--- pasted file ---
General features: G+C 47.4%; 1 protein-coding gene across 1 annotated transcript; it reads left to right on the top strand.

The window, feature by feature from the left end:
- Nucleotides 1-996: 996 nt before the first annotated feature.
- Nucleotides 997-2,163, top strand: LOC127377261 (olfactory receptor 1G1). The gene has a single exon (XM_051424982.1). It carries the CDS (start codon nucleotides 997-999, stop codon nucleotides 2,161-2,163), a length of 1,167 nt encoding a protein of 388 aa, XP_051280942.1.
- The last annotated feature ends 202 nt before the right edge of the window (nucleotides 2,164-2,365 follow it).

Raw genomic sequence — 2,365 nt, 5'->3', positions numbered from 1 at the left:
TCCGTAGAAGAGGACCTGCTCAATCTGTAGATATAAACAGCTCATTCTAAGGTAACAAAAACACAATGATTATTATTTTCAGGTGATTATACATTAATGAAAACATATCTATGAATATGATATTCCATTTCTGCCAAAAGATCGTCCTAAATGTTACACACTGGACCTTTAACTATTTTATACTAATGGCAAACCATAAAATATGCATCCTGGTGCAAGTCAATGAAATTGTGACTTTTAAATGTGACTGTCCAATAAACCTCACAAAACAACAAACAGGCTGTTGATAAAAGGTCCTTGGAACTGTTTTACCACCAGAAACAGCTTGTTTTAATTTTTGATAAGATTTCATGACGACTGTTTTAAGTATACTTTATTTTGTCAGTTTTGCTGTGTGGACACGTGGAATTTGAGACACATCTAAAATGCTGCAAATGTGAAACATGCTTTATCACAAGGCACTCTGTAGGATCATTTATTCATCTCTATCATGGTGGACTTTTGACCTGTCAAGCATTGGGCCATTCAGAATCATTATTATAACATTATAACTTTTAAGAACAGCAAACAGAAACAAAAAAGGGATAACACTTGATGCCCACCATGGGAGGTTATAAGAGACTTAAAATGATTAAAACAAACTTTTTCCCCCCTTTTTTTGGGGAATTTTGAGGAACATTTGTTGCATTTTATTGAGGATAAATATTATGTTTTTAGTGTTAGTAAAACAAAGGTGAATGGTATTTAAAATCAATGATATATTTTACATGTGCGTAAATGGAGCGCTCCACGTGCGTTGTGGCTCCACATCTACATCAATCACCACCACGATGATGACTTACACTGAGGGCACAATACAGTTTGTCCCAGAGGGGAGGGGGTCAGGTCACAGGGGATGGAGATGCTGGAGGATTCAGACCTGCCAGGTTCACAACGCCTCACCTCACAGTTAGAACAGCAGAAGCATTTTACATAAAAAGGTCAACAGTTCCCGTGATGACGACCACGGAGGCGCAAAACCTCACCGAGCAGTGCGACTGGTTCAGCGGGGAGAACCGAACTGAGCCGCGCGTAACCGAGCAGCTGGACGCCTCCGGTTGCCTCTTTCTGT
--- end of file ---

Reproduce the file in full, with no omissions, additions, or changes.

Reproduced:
General features: G+C 47.4%; 1 protein-coding gene across 1 annotated transcript; it reads left to right on the top strand.

The window, feature by feature from the left end:
- Nucleotides 1-996: 996 nt before the first annotated feature.
- Nucleotides 997-2,163, top strand: LOC127377261 (olfactory receptor 1G1). The gene has a single exon (XM_051424982.1). It carries the CDS (start codon nucleotides 997-999, stop codon nucleotides 2,161-2,163), a length of 1,167 nt encoding a protein of 388 aa, XP_051280942.1.
- The last annotated feature ends 202 nt before the right edge of the window (nucleotides 2,164-2,365 follow it).

Raw genomic sequence — 2,365 nt, 5'->3', positions numbered from 1 at the left:
TCCGTAGAAGAGGACCTGCTCAATCTGTAGATATAAACAGCTCATTCTAAGGTAACAAAAACACAATGATTATTATTTTCAGGTGATTATACATTAATGAAAACATATCTATGAATATGATATTCCATTTCTGCCAAAAGATCGTCCTAAATGTTACACACTGGACCTTTAACTATTTTATACTAATGGCAAACCATAAAATATGCATCCTGGTGCAAGTCAATGAAATTGTGACTTTTAAATGTGACTGTCCAATAAACCTCACAAAACAACAAACAGGCTGTTGATAAAAGGTCCTTGGAACTGTTTTACCACCAGAAACAGCTTGTTTTAATTTTTGATAAGATTTCATGACGACTGTTTTAAGTATACTTTATTTTGTCAGTTTTGCTGTGTGGACACGTGGAATTTGAGACACATCTAAAATGCTGCAAATGTGAAACATGCTTTATCACAAGGCACTCTGTAGGATCATTTATTCATCTCTATCATGGTGGACTTTTGACCTGTCAAGCATTGGGCCATTCAGAATCATTATTATAACATTATAACTTTTAAGAACAGCAAACAGAAACAAAAAAGGGATAACACTTGATGCCCACCATGGGAGGTTATAAGAGACTTAAAATGATTAAAACAAACTTTTTCCCCCCTTTTTTTGGGGAATTTTGAGGAACATTTGTTGCATTTTATTGAGGATAAATATTATGTTTTTAGTGTTAGTAAAACAAAGGTGAATGGTATTTAAAATCAATGATATATTTTACATGTGCGTAAATGGAGCGCTCCACGTGCGTTGTGGCTCCACATCTACATCAATCACCACCACGATGATGACTTACACTGAGGGCACAATACAGTTTGTCCCAGAGGGGAGGGGGTCAGGTCACAGGGGATGGAGATGCTGGAGGATTCAGACCTGCCAGGTTCACAACGCCTCACCTCACAGTTAGAACAGCAGAAGCATTTTACATAAAAAGGTCAACAGTTCCCGTGATGACGACCACGGAGGCGCAAAACCTCACCGAGCAGTGCGACTGGTTCAGCGGGGAGAACCGAACTGAGCCGCGCGTAACCGAGCAGCTGGACGCCTCCGGTTGCCTCTTTCTGT